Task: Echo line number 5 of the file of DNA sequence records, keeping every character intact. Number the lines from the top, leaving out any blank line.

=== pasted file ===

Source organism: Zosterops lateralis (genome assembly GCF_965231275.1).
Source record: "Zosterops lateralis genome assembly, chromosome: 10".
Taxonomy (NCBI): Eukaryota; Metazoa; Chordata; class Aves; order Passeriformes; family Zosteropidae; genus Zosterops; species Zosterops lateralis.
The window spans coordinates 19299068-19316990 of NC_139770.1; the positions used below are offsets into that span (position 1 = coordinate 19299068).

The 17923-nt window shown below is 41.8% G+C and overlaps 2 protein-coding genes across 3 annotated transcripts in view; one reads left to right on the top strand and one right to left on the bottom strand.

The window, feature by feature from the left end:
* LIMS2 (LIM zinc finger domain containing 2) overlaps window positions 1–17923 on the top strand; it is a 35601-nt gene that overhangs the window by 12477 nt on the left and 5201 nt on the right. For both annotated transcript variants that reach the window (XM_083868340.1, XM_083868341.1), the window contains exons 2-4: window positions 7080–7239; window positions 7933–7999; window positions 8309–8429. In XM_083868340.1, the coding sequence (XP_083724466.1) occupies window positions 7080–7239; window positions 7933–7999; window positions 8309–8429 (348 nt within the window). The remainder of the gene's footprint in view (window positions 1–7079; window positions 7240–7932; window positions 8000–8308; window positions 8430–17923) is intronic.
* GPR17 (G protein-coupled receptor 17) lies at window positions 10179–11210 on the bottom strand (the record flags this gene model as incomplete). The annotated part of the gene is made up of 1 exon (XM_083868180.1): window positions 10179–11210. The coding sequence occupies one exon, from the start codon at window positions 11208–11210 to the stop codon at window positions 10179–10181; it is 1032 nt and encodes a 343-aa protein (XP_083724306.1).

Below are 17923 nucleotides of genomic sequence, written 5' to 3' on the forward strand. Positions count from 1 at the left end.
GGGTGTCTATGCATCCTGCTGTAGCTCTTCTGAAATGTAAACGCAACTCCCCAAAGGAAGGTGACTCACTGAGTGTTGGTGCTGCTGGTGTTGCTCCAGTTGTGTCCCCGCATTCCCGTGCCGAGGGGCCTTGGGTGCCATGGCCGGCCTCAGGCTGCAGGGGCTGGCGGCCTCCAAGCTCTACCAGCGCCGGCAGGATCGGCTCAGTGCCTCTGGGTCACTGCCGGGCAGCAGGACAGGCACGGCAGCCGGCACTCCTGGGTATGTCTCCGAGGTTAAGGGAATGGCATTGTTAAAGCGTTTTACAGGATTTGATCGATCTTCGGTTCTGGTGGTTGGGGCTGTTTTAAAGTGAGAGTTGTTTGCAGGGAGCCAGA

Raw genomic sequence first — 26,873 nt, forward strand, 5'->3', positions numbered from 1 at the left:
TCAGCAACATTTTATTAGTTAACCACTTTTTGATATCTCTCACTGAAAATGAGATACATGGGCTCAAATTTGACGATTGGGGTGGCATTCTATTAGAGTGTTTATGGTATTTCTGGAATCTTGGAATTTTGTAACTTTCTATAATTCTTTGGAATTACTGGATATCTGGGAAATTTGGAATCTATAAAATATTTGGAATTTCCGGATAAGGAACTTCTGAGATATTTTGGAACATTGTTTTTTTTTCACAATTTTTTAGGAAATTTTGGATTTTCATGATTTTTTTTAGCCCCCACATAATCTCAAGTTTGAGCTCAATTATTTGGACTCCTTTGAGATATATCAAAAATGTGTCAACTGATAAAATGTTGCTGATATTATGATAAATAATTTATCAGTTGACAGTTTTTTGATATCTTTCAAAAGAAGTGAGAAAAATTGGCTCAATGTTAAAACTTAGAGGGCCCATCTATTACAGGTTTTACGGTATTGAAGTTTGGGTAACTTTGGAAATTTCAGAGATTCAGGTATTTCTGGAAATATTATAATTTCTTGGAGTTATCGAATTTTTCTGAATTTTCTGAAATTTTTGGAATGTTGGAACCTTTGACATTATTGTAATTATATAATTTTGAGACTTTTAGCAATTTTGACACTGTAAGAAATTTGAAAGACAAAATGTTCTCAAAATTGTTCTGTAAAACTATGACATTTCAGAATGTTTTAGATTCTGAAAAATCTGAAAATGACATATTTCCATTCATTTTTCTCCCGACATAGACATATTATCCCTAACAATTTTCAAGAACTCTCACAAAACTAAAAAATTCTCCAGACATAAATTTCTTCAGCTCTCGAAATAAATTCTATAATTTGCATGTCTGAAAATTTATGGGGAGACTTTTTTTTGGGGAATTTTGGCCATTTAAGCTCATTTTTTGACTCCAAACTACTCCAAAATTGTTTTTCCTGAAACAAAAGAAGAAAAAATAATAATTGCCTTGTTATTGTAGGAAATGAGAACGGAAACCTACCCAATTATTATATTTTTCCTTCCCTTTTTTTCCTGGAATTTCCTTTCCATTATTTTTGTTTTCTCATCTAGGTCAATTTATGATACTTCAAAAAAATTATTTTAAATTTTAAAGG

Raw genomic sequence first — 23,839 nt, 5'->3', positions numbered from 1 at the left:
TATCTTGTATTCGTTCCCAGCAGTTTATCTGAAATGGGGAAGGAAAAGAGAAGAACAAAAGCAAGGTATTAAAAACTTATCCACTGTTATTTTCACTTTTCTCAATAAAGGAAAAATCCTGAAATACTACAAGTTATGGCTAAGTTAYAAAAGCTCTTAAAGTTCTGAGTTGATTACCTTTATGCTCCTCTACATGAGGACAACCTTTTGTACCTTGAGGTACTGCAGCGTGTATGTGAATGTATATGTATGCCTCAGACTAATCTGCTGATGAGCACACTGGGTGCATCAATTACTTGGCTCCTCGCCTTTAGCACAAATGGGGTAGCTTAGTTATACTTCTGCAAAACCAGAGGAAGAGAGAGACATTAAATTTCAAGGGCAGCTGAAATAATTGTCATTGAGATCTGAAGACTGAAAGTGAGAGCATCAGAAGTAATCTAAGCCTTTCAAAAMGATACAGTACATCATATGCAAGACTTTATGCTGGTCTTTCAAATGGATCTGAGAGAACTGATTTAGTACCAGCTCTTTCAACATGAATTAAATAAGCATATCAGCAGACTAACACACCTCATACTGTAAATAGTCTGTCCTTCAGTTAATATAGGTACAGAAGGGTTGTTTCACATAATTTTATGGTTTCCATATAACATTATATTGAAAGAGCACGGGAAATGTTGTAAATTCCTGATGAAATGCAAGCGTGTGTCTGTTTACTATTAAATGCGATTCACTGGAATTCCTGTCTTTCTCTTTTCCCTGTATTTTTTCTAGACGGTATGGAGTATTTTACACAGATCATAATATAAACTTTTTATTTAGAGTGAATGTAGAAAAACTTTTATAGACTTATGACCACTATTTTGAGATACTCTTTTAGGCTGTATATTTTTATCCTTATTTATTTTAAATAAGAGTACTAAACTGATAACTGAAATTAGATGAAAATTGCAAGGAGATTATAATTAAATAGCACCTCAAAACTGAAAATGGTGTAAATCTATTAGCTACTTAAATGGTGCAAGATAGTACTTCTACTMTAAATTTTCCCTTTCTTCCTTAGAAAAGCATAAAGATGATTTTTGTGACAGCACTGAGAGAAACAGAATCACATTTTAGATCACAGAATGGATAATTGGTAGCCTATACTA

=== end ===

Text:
The 17923-nt window shown below is 41.8% G+C and overlaps 2 protein-coding genes across 3 annotated transcripts in view; one reads left to right on the top strand and one right to left on the bottom strand.